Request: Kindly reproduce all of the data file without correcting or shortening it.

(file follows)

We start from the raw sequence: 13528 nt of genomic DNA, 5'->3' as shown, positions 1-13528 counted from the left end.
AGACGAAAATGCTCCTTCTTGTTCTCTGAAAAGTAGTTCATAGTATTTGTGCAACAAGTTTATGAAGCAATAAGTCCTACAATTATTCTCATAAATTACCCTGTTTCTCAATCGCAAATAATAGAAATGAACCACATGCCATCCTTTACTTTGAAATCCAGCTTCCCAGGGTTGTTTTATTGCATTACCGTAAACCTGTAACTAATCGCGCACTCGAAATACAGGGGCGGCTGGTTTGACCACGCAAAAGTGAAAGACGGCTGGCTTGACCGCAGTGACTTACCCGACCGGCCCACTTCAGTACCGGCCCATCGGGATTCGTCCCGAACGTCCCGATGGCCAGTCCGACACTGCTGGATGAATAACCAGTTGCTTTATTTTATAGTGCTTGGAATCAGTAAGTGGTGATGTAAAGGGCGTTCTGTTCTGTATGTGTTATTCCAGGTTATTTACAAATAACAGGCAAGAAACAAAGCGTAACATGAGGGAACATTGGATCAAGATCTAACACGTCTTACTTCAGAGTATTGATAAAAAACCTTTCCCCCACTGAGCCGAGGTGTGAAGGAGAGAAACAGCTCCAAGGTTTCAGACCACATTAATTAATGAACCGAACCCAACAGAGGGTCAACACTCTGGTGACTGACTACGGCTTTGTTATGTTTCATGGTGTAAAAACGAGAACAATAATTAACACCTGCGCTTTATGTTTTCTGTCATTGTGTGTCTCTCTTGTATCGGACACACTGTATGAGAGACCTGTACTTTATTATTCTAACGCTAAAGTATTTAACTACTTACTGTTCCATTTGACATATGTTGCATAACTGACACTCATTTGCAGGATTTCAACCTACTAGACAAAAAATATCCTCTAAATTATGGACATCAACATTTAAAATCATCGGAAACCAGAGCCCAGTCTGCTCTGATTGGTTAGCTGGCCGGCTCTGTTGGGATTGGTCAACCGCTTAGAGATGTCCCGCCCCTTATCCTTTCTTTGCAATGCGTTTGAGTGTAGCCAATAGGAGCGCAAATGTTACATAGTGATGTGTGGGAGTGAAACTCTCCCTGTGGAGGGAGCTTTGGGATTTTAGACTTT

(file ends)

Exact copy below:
We start from the raw sequence: 13528 nt of genomic DNA, 5'->3' as shown, positions 1-13528 counted from the left end.
AGACGAAAATGCTCCTTCTTGTTCTCTGAAAAGTAGTTCATAGTATTTGTGCAACAAGTTTATGAAGCAATAAGTCCTACAATTATTCTCATAAATTACCCTGTTTCTCAATCGCAAATAATAGAAATGAACCACATGCCATCCTTTACTTTGAAATCCAGCTTCCCAGGGTTGTTTTATTGCATTACCGTAAACCTGTAACTAATCGCGCACTCGAAATACAGGGGCGGCTGGTTTGACCACGCAAAAGTGAAAGACGGCTGGCTTGACCGCAGTGACTTACCCGACCGGCCCACTTCAGTACCGGCCCATCGGGATTCGTCCCGAACGTCCCGATGGCCAGTCCGACACTGCTGGATGAATAACCAGTTGCTTTATTTTATAGTGCTTGGAATCAGTAAGTGGTGATGTAAAGGGCGTTCTGTTCTGTATGTGTTATTCCAGGTTATTTACAAATAACAGGCAAGAAACAAAGCGTAACATGAGGGAACATTGGATCAAGATCTAACACGTCTTACTTCAGAGTATTGATAAAAAACCTTTCCCCCACTGAGCCGAGGTGTGAAGGAGAGAAACAGCTCCAAGGTTTCAGACCACATTAATTAATGAACCGAACCCAACAGAGGGTCAACACTCTGGTGACTGACTACGGCTTTGTTATGTTTCATGGTGTAAAAACGAGAACAATAATTAACACCTGCGCTTTATGTTTTCTGTCATTGTGTGTCTCTCTTGTATCGGACACACTGTATGAGAGACCTGTACTTTATTATTCTAACGCTAAAGTATTTAACTACTTACTGTTCCATTTGACATATGTTGCATAACTGACACTCATTTGCAGGATTTCAACCTACTAGACAAAAAATATCCTCTAAATTATGGACATCAACATTTAAAATCATCGGAAACCAGAGCCCAGTCTGCTCTGATTGGTTAGCTGGCCGGCTCTGTTGGGATTGGTCAACCGCTTAGAGATGTCCCGCCCCTTATCCTTTCTTTGCAATGCGTTTGAGTGTAGCCAATAGGAGCGCAAATGTTACATAGTGATGTGTGGGAGTGAAACTCTCCCTGTGGAGGGAGCTTTGGGATTTTAGACTTT